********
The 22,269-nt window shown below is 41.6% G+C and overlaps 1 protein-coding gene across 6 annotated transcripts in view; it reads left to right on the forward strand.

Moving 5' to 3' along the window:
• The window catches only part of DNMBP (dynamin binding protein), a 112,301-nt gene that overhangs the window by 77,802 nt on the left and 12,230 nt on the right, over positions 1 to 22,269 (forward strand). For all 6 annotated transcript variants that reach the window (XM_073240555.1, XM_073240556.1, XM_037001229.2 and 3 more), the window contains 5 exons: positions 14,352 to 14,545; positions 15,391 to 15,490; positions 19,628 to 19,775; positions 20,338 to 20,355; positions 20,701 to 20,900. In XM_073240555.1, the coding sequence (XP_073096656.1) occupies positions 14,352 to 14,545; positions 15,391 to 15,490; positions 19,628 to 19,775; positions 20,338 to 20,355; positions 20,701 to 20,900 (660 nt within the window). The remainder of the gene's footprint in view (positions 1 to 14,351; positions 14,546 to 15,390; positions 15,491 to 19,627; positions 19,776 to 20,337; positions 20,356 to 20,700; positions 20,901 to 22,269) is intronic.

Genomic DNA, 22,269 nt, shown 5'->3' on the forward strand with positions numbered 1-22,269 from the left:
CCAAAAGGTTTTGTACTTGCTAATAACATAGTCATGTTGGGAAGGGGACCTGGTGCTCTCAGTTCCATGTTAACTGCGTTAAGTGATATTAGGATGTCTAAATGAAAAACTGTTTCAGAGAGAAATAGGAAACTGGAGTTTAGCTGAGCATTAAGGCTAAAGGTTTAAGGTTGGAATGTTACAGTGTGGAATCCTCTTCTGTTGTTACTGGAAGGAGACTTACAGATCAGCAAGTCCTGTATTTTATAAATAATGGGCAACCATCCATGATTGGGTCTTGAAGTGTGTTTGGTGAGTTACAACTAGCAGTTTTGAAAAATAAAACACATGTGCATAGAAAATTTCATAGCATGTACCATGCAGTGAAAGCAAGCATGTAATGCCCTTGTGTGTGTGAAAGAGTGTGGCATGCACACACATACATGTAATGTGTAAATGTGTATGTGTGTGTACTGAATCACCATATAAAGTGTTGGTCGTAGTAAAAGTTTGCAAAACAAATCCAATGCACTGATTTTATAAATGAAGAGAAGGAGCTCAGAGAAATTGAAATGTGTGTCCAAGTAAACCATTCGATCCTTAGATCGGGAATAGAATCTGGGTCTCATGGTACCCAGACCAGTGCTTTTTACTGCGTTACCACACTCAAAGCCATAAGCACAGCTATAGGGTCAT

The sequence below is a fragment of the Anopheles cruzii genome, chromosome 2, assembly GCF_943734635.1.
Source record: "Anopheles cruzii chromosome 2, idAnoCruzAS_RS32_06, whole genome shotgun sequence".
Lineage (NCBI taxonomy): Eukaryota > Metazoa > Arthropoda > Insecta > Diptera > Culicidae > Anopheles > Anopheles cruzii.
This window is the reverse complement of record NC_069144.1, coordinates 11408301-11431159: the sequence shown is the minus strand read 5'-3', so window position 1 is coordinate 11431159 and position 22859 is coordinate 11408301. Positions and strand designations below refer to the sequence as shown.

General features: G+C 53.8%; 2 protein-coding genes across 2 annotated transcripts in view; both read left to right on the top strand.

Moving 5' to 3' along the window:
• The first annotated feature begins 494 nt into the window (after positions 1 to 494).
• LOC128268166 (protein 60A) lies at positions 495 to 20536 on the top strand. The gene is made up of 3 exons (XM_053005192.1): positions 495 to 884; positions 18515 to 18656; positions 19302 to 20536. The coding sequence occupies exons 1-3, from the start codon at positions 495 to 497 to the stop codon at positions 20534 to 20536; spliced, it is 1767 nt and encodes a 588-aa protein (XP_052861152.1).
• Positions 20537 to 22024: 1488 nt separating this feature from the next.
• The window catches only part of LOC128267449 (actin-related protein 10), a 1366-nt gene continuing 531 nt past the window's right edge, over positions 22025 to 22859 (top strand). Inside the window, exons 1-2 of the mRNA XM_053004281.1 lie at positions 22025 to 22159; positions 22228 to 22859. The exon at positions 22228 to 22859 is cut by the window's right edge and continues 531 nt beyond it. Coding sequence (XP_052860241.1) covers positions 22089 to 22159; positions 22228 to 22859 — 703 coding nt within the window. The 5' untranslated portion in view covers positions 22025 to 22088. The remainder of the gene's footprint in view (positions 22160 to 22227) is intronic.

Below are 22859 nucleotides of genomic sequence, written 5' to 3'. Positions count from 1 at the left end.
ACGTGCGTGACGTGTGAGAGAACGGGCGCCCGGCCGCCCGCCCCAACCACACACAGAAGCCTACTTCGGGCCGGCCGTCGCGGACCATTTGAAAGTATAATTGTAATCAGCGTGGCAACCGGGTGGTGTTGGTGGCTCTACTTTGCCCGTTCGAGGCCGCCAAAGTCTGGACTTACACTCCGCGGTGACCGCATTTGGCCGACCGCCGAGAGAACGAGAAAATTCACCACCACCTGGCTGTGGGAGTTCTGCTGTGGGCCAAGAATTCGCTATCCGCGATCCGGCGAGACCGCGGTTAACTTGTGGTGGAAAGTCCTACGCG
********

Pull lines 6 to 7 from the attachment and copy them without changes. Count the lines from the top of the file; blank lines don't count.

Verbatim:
The sequence below is a fragment of the Anopheles cruzii genome, chromosome 2, assembly GCF_943734635.1.
Source record: "Anopheles cruzii chromosome 2, idAnoCruzAS_RS32_06, whole genome shotgun sequence".